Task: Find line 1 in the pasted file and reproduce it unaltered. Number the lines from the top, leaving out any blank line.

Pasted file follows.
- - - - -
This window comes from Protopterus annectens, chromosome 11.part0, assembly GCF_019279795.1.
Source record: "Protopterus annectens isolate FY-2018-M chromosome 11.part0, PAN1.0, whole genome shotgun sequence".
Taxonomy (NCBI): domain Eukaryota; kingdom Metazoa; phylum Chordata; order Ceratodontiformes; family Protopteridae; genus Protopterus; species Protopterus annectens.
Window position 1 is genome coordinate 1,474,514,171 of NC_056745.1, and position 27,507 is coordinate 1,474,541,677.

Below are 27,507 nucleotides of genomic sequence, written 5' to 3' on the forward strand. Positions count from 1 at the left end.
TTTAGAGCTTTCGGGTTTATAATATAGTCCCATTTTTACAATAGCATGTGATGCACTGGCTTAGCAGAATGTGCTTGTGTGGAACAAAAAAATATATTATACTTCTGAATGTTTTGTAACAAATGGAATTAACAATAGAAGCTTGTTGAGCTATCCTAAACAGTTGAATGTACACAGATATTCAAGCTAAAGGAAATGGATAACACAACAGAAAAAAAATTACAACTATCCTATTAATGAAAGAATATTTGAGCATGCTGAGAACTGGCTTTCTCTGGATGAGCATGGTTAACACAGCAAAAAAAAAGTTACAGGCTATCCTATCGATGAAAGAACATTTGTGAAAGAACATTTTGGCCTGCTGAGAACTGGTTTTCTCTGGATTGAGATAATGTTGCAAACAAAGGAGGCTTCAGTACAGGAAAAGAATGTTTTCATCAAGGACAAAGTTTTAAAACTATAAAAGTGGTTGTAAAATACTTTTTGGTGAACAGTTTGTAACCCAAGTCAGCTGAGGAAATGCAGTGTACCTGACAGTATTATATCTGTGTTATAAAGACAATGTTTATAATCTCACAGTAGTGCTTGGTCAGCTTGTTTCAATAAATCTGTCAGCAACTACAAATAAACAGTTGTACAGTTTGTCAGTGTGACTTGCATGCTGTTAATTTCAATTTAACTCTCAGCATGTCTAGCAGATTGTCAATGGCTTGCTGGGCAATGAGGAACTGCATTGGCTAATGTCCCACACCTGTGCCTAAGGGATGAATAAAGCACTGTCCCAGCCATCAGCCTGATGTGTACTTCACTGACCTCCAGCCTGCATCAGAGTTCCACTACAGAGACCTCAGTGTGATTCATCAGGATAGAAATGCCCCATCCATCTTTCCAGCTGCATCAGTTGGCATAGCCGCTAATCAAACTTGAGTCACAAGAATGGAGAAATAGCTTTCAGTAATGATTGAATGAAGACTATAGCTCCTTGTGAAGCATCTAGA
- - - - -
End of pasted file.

This window comes from Protopterus annectens, chromosome 11.part0, assembly GCF_019279795.1.